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The US, France, and Britain have increased the intensity of their attacks on Libya and announced that they will not stop the air strikes until Gadhafi relinquishes power. Sixty Libyans were injured in a recent such strike on Gadhafi’s compound in Tripoli.

The West’s actions are pure terrorism: attacking another country without declaring war and without allowing it the right of reprisal attacks. It is also a case of illegal collective punishment, a military crime of which Britain and France accused Israel in Gaza: pounding non-combatants to force government concessions.
The West openly ignores the UNSC resolution which limited the air strikes to the protection of Libyan civilians.

After withdrawing its meager six planes from the NATO operation in Libya, Kuwait pledged $177 million to the Libyan rebels. That places Kuwait in a curious de facto coalition of the United States and Iran, which support anti-Gadhafi forces.

In Bahrain, Kuwaitis joined Saudi Arabia against the US and Iran.

In Yemen, Kuwaitis and Saudis brokered a partial deal acceptable both to Iran and Saudi Arabia.

Protests in SyriaSo far, Syria seems to have avoided the threat of sectarian strife. Alawites joined Sunnis, Kurds, and Christians in opposing Assad’s rule. Syrians have proved themselves relatively secular, and bear no grudge against Assad’s Alawite sect. They appear to realize that his rule benefited himself and perhaps his party, but not the Alawites generally.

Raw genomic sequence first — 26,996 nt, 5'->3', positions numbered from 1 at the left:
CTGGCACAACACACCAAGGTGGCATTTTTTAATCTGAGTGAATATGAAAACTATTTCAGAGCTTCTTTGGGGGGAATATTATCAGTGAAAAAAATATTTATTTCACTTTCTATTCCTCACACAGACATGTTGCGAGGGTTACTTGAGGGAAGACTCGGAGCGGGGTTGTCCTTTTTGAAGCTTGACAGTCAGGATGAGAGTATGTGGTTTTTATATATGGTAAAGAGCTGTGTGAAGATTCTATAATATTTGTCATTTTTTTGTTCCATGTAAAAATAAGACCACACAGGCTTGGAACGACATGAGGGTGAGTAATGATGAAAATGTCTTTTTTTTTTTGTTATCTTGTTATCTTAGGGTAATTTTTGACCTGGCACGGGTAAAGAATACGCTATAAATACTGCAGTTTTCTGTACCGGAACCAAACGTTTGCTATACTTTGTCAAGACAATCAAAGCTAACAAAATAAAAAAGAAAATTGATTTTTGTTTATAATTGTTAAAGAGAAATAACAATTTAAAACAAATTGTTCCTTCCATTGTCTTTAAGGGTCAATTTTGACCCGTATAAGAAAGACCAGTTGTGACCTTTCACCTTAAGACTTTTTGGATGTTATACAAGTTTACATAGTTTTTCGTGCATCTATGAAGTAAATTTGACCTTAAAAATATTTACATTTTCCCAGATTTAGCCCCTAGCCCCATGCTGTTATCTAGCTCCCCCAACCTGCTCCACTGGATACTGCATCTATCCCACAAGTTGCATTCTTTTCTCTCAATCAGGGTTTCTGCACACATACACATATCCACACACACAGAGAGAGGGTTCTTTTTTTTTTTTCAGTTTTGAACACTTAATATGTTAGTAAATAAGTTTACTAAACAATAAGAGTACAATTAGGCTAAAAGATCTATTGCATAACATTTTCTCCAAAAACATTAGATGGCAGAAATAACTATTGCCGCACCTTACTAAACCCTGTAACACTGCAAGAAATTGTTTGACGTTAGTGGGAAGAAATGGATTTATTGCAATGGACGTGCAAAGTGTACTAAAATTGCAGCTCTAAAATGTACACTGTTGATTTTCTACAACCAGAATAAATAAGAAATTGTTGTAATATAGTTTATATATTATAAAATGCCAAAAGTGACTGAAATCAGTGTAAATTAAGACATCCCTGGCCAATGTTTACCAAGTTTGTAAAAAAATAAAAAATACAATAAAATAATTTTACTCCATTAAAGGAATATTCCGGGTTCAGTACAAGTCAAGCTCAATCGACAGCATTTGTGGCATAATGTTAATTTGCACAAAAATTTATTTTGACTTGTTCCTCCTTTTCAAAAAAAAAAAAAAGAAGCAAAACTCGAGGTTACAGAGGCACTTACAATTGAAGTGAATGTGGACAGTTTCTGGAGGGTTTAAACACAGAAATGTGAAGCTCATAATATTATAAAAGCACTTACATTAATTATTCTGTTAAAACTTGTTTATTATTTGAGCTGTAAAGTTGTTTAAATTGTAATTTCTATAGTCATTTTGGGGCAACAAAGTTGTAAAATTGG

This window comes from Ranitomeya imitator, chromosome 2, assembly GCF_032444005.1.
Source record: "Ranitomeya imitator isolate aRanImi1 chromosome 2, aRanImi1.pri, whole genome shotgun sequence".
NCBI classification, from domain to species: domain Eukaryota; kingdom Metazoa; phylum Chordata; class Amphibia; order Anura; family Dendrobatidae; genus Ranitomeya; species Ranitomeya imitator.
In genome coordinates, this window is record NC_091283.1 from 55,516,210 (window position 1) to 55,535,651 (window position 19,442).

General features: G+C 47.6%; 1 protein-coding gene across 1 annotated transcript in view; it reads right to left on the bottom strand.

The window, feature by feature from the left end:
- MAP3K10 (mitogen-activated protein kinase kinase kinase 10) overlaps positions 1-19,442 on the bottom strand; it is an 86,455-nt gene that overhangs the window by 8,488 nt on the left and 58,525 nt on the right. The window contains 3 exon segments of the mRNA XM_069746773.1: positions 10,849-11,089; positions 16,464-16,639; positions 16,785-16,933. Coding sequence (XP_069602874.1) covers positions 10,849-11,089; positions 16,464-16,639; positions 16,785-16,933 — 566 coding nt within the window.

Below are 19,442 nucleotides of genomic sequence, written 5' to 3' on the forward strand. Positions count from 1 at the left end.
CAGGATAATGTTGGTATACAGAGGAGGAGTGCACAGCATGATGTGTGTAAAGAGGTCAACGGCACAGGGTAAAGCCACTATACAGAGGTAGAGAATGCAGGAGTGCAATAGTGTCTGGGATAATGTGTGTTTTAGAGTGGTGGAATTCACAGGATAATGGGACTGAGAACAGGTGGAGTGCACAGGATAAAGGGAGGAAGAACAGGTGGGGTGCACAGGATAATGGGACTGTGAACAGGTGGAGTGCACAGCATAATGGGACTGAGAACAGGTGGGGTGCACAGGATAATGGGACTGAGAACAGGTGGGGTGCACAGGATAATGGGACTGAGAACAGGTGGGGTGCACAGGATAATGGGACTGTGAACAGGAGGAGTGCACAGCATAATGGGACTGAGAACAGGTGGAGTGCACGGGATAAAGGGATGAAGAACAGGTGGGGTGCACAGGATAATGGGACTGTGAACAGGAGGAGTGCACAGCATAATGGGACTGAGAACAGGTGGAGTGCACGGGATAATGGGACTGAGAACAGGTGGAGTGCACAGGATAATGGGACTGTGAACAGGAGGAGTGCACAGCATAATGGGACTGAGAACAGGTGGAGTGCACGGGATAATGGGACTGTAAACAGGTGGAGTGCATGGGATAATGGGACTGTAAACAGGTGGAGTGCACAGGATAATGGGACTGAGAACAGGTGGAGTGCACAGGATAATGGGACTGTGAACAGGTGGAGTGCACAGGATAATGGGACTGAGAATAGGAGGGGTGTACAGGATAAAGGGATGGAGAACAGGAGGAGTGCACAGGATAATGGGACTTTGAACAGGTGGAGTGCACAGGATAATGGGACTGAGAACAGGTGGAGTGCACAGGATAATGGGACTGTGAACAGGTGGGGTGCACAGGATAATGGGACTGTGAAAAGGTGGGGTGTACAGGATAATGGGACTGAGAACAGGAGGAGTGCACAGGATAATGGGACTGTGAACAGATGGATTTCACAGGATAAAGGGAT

The divide lies between the government and the people. Assad’s Sunni troops so far are continuing to obey his orders to attack protesters. This exposes a curiously widespread phenomenon: soldiers ignoring their consciences and carrying out obviously immoral orders. The same soldiers riot when in their civilian capacity, such as in the town-cum-military base of Katana.

Assad’s procrastination cost him dearly. Unlike other analysts, we believe that he lost by keeping the troops headquartered instead of sending them out against the protestors immediately. After the troops had killed their first civilian victims, their loyalty would have been mostly assured, but by now the military units have grown hesitant. Assad’s mistake was allowing his soldiers time to think.

April 2011
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